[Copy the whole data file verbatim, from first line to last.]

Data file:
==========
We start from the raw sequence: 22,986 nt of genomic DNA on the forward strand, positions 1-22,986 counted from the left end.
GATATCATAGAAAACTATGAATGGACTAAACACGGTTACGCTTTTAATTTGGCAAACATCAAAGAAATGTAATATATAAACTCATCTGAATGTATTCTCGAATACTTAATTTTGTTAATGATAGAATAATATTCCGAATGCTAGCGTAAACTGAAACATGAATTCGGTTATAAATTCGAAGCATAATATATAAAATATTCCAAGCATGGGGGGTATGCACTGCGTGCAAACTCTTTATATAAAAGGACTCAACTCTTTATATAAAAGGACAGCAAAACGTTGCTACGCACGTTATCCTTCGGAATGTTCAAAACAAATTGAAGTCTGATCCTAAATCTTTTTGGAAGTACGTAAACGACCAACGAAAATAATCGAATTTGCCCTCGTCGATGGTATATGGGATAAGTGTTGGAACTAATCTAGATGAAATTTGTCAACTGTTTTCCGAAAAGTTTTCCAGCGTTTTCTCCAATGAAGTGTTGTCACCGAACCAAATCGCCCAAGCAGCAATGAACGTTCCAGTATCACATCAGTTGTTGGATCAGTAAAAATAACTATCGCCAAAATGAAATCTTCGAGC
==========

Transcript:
We start from the raw sequence: 22,986 nt of genomic DNA on the forward strand, positions 1-22,986 counted from the left end.
GATATCATAGAAAACTATGAATGGACTAAACACGGTTACGCTTTTAATTTGGCAAACATCAAAGAAATGTAATATATAAACTCATCTGAATGTATTCTCGAATACTTAATTTTGTTAATGATAGAATAATATTCCGAATGCTAGCGTAAACTGAAACATGAATTCGGTTATAAATTCGAAGCATAATATATAAAATATTCCAAGCATGGGGGGTATGCACTGCGTGCAAACTCTTTATATAAAAGGACTCAACTCTTTATATAAAAGGACAGCAAAACGTTGCTACGCACGTTATCCTTCGGAATGTTCAAAACAAATTGAAGTCTGATCCTAAATCTTTTTGGAAGTACGTAAACGACCAACGAAAATAATCGAATTTGCCCTCGTCGATGGTATATGGGATAAGTGTTGGAACTAATCTAGATGAAATTTGTCAACTGTTTTCCGAAAAGTTTTCCAGCGTTTTCTCCAATGAAGTGTTGTCACCGAACCAAATCGCCCAAGCAGCAATGAACGTTCCAGTATCACATCAGTTGTTGGATCAGTAAAAATAACTATCGCCAAAATGAAATCTTCGAGC